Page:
Vietnam has released a new updated Nationally Determined Contribution (NDC 2022) under the Paris Agreement, in which the country increases its unconditional GHG emissions reduction target to 15.8% by 2030 relative to a BAU scenario. Vietnam has set an emissions reduction target of 43.5% by 2030, conditional on international support and financing through bilateral and multilateral cooperation. In Vietnam, no comprehensive assessment of the cooling sector has been performed, but recent experience has shown that cooling loads are straining power systems.  This has led to power rationing during periods of high temperatures. It is critical that Vietnam develops targeted strategies, plans, programmes and policies for addressing rising cooling demand nationally, particularly in cities where cooling demand is concentrated and growing, and temperatures are fast rising due to the Urban Heat Island Effect (UHI). The Vietnam Government has recognized the need to address the rising cooling demand more sustainably for buildings to reduce the GHG emissions and electricity consumption from the cooling sector while improving access to high quality and cleaner solutions.   In Vietnam, some of the technical assistance policies (energy audits, energy benchmarks, technical regulations and standards, assessment and labelling of efficient materials and equipment) have been prescribed by Laws and Decrees, but their impact in practice is still very limited. Residential and commercial buildings account for nearly 30% of the final energy consumption (2015) with space cooling being a significant contributor. Space cooling including fans, coolers and air conditioning units is already estimated to account for up to 40% of residential power demand and 25-40% of commercial/public services demand. The urban air conditioning electrical demand is expected to contribute to 80% of this overall demand.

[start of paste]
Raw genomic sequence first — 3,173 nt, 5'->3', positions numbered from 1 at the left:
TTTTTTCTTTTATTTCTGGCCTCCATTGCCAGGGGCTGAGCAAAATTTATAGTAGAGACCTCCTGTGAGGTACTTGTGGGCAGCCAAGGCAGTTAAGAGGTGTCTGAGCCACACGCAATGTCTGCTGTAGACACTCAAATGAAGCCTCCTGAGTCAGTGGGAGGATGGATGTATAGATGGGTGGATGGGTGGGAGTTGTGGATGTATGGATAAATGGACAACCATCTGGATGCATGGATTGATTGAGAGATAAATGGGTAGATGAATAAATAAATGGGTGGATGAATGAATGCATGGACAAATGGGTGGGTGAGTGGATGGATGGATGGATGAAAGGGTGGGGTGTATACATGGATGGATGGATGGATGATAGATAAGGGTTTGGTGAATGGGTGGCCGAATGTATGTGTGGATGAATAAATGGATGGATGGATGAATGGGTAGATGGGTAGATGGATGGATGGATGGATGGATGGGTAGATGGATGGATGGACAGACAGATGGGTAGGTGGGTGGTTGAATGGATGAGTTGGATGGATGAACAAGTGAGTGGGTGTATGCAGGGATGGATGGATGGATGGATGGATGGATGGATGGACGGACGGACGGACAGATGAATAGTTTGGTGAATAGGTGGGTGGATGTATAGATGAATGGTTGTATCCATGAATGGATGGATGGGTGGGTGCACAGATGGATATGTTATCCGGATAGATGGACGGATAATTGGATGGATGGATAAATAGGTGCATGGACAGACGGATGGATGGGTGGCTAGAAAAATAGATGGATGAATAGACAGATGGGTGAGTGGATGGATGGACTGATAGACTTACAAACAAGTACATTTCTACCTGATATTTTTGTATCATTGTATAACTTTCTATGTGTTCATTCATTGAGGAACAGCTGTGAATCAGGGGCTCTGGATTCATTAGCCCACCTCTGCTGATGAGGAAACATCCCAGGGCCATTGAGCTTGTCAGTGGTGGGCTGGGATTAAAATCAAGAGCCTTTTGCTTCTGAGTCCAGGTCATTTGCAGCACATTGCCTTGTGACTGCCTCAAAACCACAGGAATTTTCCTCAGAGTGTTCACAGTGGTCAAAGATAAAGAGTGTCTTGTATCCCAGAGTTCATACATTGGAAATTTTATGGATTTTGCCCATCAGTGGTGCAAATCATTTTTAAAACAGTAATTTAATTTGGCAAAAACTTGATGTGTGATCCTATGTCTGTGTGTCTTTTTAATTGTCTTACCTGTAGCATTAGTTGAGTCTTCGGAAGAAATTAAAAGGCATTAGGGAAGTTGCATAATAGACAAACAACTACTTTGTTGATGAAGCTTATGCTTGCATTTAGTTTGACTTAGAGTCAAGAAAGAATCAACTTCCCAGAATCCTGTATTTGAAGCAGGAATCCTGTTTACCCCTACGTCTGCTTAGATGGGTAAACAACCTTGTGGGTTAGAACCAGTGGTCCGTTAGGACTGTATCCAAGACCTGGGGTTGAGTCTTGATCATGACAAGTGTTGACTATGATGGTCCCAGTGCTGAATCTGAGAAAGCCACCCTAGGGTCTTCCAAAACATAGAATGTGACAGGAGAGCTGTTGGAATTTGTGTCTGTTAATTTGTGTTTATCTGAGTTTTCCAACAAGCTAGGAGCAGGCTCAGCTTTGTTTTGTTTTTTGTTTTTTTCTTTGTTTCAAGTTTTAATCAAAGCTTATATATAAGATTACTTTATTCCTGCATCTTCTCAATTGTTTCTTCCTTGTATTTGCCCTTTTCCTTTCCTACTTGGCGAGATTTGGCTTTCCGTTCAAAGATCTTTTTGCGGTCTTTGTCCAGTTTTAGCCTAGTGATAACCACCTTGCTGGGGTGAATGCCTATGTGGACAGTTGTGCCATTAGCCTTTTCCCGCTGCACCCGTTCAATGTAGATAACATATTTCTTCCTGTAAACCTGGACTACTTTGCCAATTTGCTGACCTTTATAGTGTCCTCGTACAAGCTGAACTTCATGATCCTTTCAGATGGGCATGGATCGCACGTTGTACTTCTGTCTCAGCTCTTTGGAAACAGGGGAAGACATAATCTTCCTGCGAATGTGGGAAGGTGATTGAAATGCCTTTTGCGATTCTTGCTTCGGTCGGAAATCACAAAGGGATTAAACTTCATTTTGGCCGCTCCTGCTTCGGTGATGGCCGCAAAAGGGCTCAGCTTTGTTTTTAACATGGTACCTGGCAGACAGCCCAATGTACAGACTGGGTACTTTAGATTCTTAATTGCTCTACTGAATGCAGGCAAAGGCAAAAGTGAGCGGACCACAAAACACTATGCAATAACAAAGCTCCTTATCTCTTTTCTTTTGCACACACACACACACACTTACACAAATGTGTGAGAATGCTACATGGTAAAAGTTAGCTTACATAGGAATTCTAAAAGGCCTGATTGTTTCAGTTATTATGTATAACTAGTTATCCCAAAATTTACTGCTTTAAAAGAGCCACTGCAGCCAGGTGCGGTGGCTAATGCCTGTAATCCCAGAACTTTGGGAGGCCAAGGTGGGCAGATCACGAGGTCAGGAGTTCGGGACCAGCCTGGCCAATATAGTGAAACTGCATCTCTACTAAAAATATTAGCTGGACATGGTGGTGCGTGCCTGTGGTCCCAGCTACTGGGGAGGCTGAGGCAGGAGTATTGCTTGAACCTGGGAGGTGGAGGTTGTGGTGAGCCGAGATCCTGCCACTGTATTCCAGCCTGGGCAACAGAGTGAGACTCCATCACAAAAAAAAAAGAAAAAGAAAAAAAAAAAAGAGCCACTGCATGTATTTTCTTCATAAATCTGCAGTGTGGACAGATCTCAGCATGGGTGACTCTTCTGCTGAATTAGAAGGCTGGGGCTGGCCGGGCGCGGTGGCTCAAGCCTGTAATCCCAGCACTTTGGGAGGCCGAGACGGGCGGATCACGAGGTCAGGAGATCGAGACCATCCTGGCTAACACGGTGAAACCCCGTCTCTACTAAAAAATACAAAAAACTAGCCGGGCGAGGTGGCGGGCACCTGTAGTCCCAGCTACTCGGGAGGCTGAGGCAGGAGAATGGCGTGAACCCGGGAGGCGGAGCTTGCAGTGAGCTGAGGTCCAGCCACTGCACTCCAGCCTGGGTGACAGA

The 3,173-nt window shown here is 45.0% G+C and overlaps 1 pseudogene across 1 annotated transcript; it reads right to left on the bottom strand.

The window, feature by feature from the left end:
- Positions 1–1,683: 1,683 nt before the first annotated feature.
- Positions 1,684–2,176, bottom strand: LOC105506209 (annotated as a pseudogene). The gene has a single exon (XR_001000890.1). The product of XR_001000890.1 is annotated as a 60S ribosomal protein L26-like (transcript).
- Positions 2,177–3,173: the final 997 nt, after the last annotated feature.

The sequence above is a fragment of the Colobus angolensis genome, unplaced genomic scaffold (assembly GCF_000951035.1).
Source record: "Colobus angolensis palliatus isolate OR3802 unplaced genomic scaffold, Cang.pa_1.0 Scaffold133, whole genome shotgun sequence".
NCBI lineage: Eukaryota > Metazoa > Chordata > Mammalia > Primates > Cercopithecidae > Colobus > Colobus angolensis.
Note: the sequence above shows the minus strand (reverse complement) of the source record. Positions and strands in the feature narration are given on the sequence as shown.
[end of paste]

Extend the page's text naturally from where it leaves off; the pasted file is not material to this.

Objectives of the project
In the attempt to address the gaps of sustainable cooling in buildings, especially in urban areas, the study is to implement the mitigation of GHG emissions in buildings in terms of promoting the technical strategies and providing roadmaps for sustainable cooling towards NZBs in Vietnam.